In the desert, relative humidity levels may be as low as 5%. In the tropics, 100% is possible. Anything over 40% is generally considered humid. Humidity causes metal to corrode and mold to form. Lower humidity is a problem too, as drops in temperature cause condensation. If that happens inside a transit case or shipping container, the contents can be damaged or completely ruined. Continue reading
Humidity causes mold and corrosion. Add in temperature changes, condensation can be a problem, too. A desiccant placed in an enclosure adsorbs moisture for a while, but eventually it loses effectiveness and needs replacing. Knowing the level of humidity in a transit case or shipping container, action can be taken before damage occurs. Continue reading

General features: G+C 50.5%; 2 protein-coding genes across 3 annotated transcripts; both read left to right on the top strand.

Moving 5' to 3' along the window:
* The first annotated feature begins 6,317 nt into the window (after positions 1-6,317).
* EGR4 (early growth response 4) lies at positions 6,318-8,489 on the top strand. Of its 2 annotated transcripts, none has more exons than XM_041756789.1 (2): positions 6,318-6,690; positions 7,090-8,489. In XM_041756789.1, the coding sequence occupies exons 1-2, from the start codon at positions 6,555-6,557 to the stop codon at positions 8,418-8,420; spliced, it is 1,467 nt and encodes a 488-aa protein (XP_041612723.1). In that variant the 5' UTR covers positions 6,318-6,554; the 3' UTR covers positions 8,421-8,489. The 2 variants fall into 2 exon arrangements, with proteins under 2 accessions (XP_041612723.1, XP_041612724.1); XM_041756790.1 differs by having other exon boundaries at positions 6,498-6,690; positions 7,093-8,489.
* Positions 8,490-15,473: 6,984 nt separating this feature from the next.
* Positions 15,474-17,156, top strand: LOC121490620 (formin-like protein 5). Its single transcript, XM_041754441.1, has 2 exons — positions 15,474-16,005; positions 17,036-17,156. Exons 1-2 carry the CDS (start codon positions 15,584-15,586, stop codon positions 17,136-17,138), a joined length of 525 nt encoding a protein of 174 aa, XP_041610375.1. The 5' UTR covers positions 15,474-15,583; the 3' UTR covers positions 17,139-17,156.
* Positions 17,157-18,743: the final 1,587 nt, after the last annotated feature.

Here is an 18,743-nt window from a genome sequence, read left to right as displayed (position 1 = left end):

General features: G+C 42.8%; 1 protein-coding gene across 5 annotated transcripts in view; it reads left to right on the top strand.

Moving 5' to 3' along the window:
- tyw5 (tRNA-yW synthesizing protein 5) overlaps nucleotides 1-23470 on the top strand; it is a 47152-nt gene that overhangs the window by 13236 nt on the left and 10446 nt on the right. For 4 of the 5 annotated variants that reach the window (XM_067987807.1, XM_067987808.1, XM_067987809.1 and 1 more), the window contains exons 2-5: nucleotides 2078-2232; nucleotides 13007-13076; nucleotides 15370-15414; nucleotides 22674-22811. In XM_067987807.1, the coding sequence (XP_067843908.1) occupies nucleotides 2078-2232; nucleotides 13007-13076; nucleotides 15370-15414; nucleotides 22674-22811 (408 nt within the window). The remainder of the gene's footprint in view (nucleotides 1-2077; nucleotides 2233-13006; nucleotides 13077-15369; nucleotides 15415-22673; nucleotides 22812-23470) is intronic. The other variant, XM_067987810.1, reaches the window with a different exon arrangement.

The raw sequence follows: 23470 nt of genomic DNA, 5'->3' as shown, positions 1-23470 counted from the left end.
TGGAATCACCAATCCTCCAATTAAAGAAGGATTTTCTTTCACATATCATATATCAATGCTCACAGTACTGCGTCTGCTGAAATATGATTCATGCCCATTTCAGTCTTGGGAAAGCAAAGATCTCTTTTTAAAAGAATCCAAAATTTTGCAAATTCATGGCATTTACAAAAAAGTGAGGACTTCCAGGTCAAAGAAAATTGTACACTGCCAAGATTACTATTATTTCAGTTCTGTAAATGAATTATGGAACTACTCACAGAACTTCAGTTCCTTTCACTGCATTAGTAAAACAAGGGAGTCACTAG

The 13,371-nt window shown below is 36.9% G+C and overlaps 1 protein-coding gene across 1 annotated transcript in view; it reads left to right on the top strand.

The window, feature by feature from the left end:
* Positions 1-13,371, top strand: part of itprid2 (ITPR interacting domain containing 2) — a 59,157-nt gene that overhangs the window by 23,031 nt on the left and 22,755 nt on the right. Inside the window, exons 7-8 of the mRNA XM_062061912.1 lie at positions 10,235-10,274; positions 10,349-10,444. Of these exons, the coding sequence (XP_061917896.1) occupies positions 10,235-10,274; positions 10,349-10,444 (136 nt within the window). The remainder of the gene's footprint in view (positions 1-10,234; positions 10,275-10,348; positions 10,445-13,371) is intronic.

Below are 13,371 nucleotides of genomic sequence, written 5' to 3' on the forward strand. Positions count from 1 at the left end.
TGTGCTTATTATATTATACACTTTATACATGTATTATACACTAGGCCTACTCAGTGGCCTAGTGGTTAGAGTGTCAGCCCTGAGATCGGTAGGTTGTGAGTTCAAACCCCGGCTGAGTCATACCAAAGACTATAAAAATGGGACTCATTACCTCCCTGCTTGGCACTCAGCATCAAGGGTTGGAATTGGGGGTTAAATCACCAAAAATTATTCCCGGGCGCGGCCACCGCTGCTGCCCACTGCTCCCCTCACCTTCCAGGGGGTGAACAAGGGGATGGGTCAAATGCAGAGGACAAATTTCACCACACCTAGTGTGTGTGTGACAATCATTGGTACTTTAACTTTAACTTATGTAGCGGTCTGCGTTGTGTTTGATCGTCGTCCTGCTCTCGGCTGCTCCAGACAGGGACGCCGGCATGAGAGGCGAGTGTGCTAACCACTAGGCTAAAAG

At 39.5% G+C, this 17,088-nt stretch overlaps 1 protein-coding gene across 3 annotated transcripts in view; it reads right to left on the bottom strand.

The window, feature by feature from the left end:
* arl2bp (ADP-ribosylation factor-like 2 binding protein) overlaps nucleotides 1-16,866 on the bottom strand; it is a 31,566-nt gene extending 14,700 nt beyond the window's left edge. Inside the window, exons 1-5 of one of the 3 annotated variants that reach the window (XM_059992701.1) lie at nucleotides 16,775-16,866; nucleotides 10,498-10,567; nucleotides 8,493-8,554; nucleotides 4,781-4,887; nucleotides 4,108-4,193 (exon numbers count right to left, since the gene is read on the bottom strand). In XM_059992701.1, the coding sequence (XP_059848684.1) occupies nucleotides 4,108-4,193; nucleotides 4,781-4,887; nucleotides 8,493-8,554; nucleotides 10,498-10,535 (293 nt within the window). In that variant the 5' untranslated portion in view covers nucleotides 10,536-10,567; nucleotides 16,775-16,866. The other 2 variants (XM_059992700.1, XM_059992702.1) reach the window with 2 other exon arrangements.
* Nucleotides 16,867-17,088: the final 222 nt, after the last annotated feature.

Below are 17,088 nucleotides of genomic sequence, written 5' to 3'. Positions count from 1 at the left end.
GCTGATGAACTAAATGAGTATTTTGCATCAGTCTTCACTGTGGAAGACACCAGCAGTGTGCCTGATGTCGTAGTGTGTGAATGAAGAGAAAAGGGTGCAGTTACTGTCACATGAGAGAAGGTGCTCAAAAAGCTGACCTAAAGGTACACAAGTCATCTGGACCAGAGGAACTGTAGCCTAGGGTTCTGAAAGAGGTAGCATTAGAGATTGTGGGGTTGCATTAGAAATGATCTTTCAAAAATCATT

You can’t prevent moisture from entering an enclosure. It’s in the sealed-in air. It’s in the enclosed materials. It even permeates through the walls and seals of the enclosure. And, when a transit case is equipped with a breather for pressure equalization, air will be drawn in from outside, too. Continue reading
The greatest strength of the well-constructed transit case is also its greatest weakness. An airtight seal keeps moisture and dust at bay but can lead to a significant pressure differential. If the case becomes pressurized—say you close it at night and leave it in the desert sun all day—the sides might bulge, and the seal could give way. Continue reading
You’ve packed your delicate items in an airtight case to protect them from moisture and dust. Air can’t get in or out. That’s the purpose. But, what happens when the outside pressure changes?